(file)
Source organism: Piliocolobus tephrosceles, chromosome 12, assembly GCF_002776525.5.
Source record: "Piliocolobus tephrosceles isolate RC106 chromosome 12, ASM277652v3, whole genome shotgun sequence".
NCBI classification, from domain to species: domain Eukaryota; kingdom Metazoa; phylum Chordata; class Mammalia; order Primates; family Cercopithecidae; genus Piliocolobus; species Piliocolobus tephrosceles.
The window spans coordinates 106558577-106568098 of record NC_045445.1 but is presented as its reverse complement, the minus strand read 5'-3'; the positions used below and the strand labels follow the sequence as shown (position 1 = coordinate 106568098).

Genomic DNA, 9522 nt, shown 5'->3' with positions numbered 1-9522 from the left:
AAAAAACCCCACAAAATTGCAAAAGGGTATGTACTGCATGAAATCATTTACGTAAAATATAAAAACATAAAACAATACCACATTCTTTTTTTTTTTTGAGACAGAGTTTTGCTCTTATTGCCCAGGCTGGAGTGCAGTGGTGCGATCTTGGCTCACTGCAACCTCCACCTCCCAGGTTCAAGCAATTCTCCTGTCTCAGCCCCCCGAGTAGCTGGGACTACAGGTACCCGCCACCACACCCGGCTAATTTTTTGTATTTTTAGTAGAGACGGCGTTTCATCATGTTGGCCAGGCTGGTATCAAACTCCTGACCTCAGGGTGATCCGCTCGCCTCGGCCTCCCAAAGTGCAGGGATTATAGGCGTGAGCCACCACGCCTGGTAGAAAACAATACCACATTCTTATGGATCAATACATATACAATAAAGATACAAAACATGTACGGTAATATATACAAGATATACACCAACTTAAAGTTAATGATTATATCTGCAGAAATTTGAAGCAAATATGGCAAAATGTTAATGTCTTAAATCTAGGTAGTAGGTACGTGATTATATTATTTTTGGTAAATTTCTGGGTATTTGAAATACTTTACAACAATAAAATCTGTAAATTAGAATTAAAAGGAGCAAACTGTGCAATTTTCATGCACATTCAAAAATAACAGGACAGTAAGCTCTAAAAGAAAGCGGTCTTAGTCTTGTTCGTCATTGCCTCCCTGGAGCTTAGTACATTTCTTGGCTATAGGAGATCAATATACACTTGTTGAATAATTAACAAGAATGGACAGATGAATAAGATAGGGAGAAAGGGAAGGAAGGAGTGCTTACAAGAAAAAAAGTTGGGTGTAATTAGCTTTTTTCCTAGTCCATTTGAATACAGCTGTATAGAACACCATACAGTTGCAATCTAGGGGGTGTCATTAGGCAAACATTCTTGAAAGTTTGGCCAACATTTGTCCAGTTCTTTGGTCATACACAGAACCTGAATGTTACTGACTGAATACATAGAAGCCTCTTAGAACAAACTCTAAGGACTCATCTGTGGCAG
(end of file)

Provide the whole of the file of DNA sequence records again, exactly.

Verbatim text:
Source organism: Piliocolobus tephrosceles, chromosome 12, assembly GCF_002776525.5.
Source record: "Piliocolobus tephrosceles isolate RC106 chromosome 12, ASM277652v3, whole genome shotgun sequence".
NCBI classification, from domain to species: domain Eukaryota; kingdom Metazoa; phylum Chordata; class Mammalia; order Primates; family Cercopithecidae; genus Piliocolobus; species Piliocolobus tephrosceles.
The window spans coordinates 106558577-106568098 of record NC_045445.1 but is presented as its reverse complement, the minus strand read 5'-3'; the positions used below and the strand labels follow the sequence as shown (position 1 = coordinate 106568098).

Genomic DNA, 9522 nt, shown 5'->3' with positions numbered 1-9522 from the left:
AAAAAACCCCACAAAATTGCAAAAGGGTATGTACTGCATGAAATCATTTACGTAAAATATAAAAACATAAAACAATACCACATTCTTTTTTTTTTTTGAGACAGAGTTTTGCTCTTATTGCCCAGGCTGGAGTGCAGTGGTGCGATCTTGGCTCACTGCAACCTCCACCTCCCAGGTTCAAGCAATTCTCCTGTCTCAGCCCCCCGAGTAGCTGGGACTACAGGTACCCGCCACCACACCCGGCTAATTTTTTGTATTTTTAGTAGAGACGGCGTTTCATCATGTTGGCCAGGCTGGTATCAAACTCCTGACCTCAGGGTGATCCGCTCGCCTCGGCCTCCCAAAGTGCAGGGATTATAGGCGTGAGCCACCACGCCTGGTAGAAAACAATACCACATTCTTATGGATCAATACATATACAATAAAGATACAAAACATGTACGGTAATATATACAAGATATACACCAACTTAAAGTTAATGATTATATCTGCAGAAATTTGAAGCAAATATGGCAAAATGTTAATGTCTTAAATCTAGGTAGTAGGTACGTGATTATATTATTTTTGGTAAATTTCTGGGTATTTGAAATACTTTACAACAATAAAATCTGTAAATTAGAATTAAAAGGAGCAAACTGTGCAATTTTCATGCACATTCAAAAATAACAGGACAGTAAGCTCTAAAAGAAAGCGGTCTTAGTCTTGTTCGTCATTGCCTCCCTGGAGCTTAGTACATTTCTTGGCTATAGGAGATCAATATACACTTGTTGAATAATTAACAAGAATGGACAGATGAATAAGATAGGGAGAAAGGGAAGGAAGGAGTGCTTACAAGAAAAAAAGTTGGGTGTAATTAGCTTTTTTCCTAGTCCATTTGAATACAGCTGTATAGAACACCATACAGTTGCAATCTAGGGGGTGTCATTAGGCAAACATTCTTGAAAGTTTGGCCAACATTTGTCCAGTTCTTTGGTCATACACAGAACCTGAATGTTACTGACTGAATACATAGAAGCCTCTTAGAACAAACTCTAAGGACTCATCTGTGGCAG